It will be a tall order to put the agriculture sector into the emissions trading scheme in 2015, says Agriculture Minister David Carter.
With less than two weeks to go until the election, the main parties have issued their policies for the agricultural engine room of the economy.
In 2014, National plans to review the legislated entry of agricultural emissions into the scheme in 2015 and says it will not impose a liability unless there are technologies to reduce them.
"It's going to be a tall order for us to get it into an emissions trading scheme by 2015 because I do not believe, at this current progress, we'll have the solutions available," Carter said. "I think we will get tools but it'll take more time than that and it'll take good investment in science."
Part of National's primary sector policy is establishing a Crown Water Investment Company, funded with up to $400 million from the partial sale of state-owned assets to make equity investments in irrigation projects.
New Zealand's greatest competitive advantage, beside its people, was water, Carter said.
"How do we find a way to harness that, store it, allocate it and utilise it far more wisely than we have in the past?"
Federated Farmers president Bruce Wills said the agricultural sector body was apolitical but the reality was National agreed with the organisation more often than Labour did.
"Particularly their stance on [the emissions trading scheme] we think is far more sensible, pragmatic and economically realistic," Wills said.
"Sadly it's only a penalty on New Zealand, it will do absolutely nothing to reduce the global warming issue that this whole tax is aimed at."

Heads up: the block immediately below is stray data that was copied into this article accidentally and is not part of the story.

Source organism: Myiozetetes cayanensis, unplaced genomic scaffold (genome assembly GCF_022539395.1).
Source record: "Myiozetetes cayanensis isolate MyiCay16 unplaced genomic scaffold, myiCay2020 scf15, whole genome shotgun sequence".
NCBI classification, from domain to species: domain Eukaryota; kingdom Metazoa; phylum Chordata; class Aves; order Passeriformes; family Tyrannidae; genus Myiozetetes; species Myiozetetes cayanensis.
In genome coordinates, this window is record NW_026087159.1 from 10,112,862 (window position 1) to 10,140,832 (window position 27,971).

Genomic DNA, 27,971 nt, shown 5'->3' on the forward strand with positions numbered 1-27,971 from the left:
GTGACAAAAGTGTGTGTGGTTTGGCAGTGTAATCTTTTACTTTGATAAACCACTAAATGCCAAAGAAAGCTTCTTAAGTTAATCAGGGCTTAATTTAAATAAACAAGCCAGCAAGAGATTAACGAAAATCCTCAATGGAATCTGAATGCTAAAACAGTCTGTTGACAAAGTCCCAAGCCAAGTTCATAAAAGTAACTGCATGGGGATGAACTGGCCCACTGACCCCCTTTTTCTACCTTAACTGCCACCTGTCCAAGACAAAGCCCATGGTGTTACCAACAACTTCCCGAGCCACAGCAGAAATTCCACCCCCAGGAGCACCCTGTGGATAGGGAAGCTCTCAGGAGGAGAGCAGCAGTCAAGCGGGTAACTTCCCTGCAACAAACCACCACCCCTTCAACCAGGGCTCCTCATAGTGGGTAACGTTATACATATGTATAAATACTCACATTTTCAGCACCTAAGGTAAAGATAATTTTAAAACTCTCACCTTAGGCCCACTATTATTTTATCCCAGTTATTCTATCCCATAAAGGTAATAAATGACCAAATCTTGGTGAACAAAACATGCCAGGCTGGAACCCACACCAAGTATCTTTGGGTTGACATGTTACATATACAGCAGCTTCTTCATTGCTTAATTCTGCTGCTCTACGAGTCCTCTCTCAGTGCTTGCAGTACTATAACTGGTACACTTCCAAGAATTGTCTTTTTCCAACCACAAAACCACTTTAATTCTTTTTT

Labour spokesman for agriculture Damien O'Connor said it was essential to change monetary policy to better support all export sectors, including agriculture and horticulture.
"The Reserve Bank is solely focused on inflation at the moment," O'Connor said.
"Most other Western countries have a focus on exports, on the general economy, on jobs and we can do that through more levers than just adjusting the interest rates, which is currently the only simple and sole focus of monetary policy."
Water was the country's single greatest asset, beside human capability and land, O'Connor said.
"We will have a small charge on commercial utilisation of water so we can reinvest in science and monitoring and management of water."
O'Connor said many farmers and primary producers acknowledged Labour's policy initiatives.
"I wouldn't expect any farmer to welcome additional costs or charges but they do acknowledge that we need some wise support and guidance from central Government."
Agriculture was the single most important area of the economy, he said.
"With the global demand for food increasing, there are huge opportunities but the ability to capitalise on those will depend upon our wise management, not sitting back and hoping that the market will deliver the long-term returns to this country."
* Establish a Crown Water Investment Company with up to $400 million for water storage and irrigation projects.
* No liability on agricultural greenhouse gas emissions without technologies.
* Continue investment in the Primary Growth Partnership, with nearly $500 million of projects under way.
* No overseas farm or forest land purchase unless investing in processing and related jobs.
* Broaden Reserve Bank primary function to include stability of the currency.
* Double Sustainable Farming Fund to $16 million and reinstate a 12.5 per cent R&D tax credit.
* Ensure a fairer approach to trade, including support for country of origin labelling.
* Reduce dependency on oil, agrochemicals and imported grains.
* Organic sector growth, including promoting a target for half of production to be organic by 2020.